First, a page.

On September 10, 1677, Purcell was given the Court position of composer-in-ordinary for the violins. It is believed that many of his church works date from this time. Purcell, a great keyboard virtuoso by his late teens, received a second important post in 1679, this one succeeding Blow as organist at Westminster Abbey, a position he would retain all his life. That same year saw the publication of five of the young composer’s songs in John Playford’s Choice Ayres and Songs to Sing to the Theorbo-lute or Bass-viol.

In 1679, Henry Purcell wrote songs for John Playford’s Choice Ayres, Songs and Dialogues and an anthem, the name of which is unknown, for the Chapel Royal. From an extant letter written by Thomas Purcell we learn that this anthem was composed for the exceptionally fine voice of the Rev. John Gostling, then at Canterbury, but afterward a gentleman of His Majesty’s Chapel. Purcell wrote several anthems at different times for Gostling’s extraordinary basso profondo voice, which is known to have had a range of at least two full octaves, from D below the bass staff to the D above it. The dates of very few of these sacred compositions are known; perhaps the most notable example is the anthem they that go down to the sea in ships. In gratitude for the providential escape of King Charles II from shipwreck, Gostling, who had been of the royal party, put together some verses from the Psalms in the form of an anthem and requested Purcell to set them to music. The challenging work opens with a passage which traverses the full extent of Gostling’s range, beginning on the upper D and descending two octaves to the lower.

Purcell was especially impressed with the basso profondo voice of the Rev. John Gostling, a gentleman of His Majesty’s Chapel, for whom he composed several anthems. The exact dates of these sacred compositions are not known, though it is believed that he wrote them over a period of several years.

Between 1680 and 1688 Purcell wrote music for seven plays. The composition of his chamber opera Dido and Aeneas, which forms a very important landmark in the history of English dramatic music, has been attributed to this period, and its earliest production may well have predated the documented one of 1689. It was written to a libretto furnished by Nahum Tate and performed in 1689 in cooperation with Josias Priest, a dancing master and the choreographer for the Dorset Garden Theatre.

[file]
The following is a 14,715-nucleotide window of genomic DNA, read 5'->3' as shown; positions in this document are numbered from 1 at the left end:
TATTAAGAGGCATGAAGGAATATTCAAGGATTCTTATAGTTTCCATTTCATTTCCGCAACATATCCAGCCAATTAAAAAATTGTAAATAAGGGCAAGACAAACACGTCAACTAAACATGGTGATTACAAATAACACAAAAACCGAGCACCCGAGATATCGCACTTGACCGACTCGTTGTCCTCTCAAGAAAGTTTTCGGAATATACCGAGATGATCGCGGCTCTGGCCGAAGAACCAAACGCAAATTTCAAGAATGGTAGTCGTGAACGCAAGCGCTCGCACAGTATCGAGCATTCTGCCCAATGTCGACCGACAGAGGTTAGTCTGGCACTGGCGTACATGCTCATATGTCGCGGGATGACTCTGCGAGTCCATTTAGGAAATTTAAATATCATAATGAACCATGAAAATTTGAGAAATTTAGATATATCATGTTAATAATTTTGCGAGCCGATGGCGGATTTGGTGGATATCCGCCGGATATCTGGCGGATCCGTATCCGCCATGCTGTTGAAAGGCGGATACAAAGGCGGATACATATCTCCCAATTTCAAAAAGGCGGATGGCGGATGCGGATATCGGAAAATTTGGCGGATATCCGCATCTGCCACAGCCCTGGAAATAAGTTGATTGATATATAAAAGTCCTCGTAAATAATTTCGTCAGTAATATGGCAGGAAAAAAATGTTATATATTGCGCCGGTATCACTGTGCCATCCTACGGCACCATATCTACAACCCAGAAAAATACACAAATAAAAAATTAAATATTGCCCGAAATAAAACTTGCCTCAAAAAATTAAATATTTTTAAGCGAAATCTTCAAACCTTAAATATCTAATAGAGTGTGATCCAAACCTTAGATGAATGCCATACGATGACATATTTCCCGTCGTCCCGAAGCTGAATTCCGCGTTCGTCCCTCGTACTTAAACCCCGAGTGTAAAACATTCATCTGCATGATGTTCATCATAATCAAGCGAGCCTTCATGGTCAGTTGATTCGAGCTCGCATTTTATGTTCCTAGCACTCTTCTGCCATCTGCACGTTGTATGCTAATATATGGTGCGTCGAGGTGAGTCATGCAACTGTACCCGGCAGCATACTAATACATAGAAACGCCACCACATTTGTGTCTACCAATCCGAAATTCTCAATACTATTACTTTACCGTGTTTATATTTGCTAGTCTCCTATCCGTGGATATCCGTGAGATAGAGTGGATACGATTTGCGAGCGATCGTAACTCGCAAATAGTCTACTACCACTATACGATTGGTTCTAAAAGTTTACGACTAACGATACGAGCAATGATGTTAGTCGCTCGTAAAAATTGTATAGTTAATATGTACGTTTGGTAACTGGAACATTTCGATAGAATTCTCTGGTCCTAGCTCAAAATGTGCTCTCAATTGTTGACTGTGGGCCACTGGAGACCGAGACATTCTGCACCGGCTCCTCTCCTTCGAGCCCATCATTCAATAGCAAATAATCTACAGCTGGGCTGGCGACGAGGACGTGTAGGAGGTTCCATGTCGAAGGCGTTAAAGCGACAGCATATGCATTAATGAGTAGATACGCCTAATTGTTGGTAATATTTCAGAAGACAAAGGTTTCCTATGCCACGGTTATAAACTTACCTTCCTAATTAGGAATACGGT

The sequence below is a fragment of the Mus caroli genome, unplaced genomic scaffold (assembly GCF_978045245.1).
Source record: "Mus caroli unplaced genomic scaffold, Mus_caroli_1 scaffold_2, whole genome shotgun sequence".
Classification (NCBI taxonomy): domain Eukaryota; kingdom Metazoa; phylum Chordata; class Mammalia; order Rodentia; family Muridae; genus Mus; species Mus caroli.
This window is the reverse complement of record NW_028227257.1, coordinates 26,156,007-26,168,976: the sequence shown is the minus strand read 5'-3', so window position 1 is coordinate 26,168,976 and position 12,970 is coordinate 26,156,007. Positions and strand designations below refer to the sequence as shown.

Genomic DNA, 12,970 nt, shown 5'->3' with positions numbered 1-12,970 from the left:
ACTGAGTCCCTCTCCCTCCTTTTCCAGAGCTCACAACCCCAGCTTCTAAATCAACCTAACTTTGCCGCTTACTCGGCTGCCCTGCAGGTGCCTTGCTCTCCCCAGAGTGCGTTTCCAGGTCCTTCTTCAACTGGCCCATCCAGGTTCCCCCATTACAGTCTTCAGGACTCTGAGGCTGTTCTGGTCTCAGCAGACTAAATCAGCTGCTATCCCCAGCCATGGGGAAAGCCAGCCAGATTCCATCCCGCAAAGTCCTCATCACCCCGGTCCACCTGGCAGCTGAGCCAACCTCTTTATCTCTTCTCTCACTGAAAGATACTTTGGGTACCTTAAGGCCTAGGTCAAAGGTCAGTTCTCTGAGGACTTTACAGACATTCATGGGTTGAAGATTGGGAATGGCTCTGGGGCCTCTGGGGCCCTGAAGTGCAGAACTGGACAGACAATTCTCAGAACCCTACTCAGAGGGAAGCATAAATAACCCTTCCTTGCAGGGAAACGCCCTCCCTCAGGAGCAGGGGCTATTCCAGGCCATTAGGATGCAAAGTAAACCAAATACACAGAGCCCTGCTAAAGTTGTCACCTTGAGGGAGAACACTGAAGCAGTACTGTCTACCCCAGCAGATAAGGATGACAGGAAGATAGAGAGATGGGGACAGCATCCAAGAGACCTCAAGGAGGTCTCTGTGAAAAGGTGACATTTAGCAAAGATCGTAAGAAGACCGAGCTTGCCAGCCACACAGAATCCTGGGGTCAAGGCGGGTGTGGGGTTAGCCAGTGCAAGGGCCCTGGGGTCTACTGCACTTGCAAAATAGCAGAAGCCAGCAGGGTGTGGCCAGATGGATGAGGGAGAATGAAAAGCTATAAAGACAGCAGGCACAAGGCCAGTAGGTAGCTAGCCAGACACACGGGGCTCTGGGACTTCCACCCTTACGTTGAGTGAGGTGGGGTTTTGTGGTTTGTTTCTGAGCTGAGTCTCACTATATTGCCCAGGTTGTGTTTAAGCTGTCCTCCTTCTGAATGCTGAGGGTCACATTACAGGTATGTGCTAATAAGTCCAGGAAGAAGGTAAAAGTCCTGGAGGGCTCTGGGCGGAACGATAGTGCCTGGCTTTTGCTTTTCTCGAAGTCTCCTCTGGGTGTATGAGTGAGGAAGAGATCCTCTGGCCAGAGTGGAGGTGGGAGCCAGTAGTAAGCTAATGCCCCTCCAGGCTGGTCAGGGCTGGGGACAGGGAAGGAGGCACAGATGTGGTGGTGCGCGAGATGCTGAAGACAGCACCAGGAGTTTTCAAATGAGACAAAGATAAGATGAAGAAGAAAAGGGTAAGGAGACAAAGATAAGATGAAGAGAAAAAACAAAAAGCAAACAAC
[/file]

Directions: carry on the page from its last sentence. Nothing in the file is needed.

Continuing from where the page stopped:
The 1680s proved to be a highly productive time for Henry Purcell. In 1682, he was appointed as one of the three organists of the Chapel Royal, and the very next year his first printed composition, ‘Twelve Sonatas’, was published.

Purcell composed his first ode for St. Cecilia’s Day in 1683. The following month, upon Hingeston’s death, he was named royal instrument keeper while retaining his other posts. The composer remained quite prolific in the middle part of the decade, primarily producing music for royal occasions.

Purcell wrote the anthems, ‘I was glad’ and ‘My heart is inditing’ for the coronation of King James II in 1685, and both the anthems became very popular. He wrote several more odes and sacred compositions over the next few years. He also wrote music for seven plays between 1680 and 1688. It is believed that he composed his chamber opera, ‘Dido and Aeneas’ during this period. He wrote the music to a libretto by Nahum Tate, and the opera was performed in collaboration with the choreographer, Josias Priest.

Near the end of 1687, Queen Mary’s pregnancy was announced and Purcell was commissioned to compose an anthem for Psalm 128, Blessed are they that fear the Lord. Many other of his anthems appeared in 1688, as did one of his more famous ones for church use, O sing unto the Lord.

Purcell’s first printed composition, Twelve Sonatas, was published in 1683. For some years after this, he was busy in the production of sacred music, odes addressed to the king and royal family, and other similar works. In 1685, he wrote two of his finest anthems, I was glad and My heart is inditing, for the coronation of King James II. In 1690 he composed a setting of the birthday ode for Queen Mary, Arise, my muse and four years later wrote one of his most elaborate, important and magnificent works a setting for another birthday ode for the Queen, written by Nahum Tate, entitled Come Ye Sons of Art.

Henry Purcell was the favorite composer of King William III of England and was thus given the task of composing odes for the birthday of Queen Mary. He composed the music for ‘Come, Ye Sons of Art’ in 1694. It proved to be the final ode he wrote for the queen as she died at the end of that year. After the queen’s death, he composed an anthem and two elegies for her funeral.